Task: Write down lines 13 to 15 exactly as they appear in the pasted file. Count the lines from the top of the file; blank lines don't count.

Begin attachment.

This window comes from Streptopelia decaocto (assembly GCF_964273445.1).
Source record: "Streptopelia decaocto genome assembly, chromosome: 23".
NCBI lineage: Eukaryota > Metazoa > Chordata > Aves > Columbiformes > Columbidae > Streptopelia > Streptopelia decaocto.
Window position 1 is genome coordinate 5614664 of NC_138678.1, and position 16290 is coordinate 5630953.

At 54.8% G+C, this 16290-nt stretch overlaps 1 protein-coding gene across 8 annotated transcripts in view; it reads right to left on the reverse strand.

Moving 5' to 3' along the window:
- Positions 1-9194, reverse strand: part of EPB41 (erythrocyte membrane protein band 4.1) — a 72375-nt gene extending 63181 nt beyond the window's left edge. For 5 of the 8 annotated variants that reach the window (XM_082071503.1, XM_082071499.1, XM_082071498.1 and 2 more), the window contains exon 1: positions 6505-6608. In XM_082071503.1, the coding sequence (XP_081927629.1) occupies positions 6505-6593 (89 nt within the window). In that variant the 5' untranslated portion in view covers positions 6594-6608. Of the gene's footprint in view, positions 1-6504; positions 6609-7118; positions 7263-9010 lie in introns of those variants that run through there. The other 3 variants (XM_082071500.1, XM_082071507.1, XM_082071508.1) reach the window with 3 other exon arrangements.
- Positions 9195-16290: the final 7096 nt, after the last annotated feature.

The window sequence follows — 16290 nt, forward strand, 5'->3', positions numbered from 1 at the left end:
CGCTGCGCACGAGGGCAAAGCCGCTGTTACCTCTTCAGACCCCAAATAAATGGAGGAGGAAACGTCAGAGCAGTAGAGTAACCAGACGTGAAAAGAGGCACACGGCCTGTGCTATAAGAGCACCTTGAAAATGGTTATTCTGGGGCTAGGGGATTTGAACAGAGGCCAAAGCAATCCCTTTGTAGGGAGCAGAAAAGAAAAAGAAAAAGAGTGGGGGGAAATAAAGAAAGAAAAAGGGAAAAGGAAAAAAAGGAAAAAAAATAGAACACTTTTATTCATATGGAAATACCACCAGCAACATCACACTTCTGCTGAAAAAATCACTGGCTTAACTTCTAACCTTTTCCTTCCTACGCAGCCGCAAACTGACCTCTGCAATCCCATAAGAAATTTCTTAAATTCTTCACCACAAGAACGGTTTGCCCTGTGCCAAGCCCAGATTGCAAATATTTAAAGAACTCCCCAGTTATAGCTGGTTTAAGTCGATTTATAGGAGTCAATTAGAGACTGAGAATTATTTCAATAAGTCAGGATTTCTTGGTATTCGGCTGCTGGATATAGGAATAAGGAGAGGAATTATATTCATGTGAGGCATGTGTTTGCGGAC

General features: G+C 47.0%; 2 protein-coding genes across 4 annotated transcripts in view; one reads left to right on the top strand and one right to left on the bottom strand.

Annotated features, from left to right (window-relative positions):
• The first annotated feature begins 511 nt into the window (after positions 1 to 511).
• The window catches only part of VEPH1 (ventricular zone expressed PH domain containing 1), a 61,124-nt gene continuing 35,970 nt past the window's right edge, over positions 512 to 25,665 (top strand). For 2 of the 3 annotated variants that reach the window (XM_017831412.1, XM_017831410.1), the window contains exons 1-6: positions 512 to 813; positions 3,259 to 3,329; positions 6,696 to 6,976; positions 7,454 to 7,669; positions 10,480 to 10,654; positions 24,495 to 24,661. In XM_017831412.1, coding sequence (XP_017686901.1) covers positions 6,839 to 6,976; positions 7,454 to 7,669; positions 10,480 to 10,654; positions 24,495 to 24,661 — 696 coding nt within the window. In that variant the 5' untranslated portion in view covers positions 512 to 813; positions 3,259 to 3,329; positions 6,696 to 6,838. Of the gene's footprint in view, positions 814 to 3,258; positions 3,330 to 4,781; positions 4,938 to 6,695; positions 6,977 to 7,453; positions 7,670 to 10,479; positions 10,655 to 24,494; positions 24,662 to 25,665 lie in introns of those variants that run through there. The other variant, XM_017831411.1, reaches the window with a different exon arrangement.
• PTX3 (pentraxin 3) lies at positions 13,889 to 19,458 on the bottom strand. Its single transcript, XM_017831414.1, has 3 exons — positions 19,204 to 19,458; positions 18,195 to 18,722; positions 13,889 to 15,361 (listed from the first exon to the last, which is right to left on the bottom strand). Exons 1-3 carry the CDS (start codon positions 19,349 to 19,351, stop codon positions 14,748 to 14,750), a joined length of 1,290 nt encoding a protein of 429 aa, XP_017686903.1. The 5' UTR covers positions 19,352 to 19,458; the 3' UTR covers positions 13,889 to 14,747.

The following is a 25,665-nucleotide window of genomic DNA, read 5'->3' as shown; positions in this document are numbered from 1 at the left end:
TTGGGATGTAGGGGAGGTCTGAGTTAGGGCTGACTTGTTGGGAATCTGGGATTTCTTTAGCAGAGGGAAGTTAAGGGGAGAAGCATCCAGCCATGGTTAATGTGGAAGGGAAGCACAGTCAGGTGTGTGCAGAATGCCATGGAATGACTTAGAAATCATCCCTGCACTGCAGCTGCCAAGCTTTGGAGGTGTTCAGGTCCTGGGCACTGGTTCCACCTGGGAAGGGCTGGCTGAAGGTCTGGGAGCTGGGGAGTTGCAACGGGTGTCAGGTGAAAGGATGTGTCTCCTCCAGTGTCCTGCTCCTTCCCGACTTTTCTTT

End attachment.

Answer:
• The first annotated feature begins 511 nt into the window (after positions 1 to 511).
• The window catches only part of VEPH1 (ventricular zone expressed PH domain containing 1), a 61,124-nt gene continuing 35,970 nt past the window's right edge, over positions 512 to 25,665 (top strand). For 2 of the 3 annotated variants that reach the window (XM_017831412.1, XM_017831410.1), the window contains exons 1-6: positions 512 to 813; positions 3,259 to 3,329; positions 6,696 to 6,976; positions 7,454 to 7,669; positions 10,480 to 10,654; positions 24,495 to 24,661. In XM_017831412.1, coding sequence (XP_017686901.1) covers positions 6,839 to 6,976; positions 7,454 to 7,669; positions 10,480 to 10,654; positions 24,495 to 24,661 — 696 coding nt within the window. In that variant the 5' untranslated portion in view covers positions 512 to 813; positions 3,259 to 3,329; positions 6,696 to 6,838. Of the gene's footprint in view, positions 814 to 3,258; positions 3,330 to 4,781; positions 4,938 to 6,695; positions 6,977 to 7,453; positions 7,670 to 10,479; positions 10,655 to 24,494; positions 24,662 to 25,665 lie in introns of those variants that run through there. The other variant, XM_017831411.1, reaches the window with a different exon arrangement.
• PTX3 (pentraxin 3) lies at positions 13,889 to 19,458 on the bottom strand. Its single transcript, XM_017831414.1, has 3 exons — positions 19,204 to 19,458; positions 18,195 to 18,722; positions 13,889 to 15,361 (listed from the first exon to the last, which is right to left on the bottom strand). Exons 1-3 carry the CDS (start codon positions 19,349 to 19,351, stop codon positions 14,748 to 14,750), a joined length of 1,290 nt encoding a protein of 429 aa, XP_017686903.1. The 5' UTR covers positions 19,352 to 19,458; the 3' UTR covers positions 13,889 to 14,747.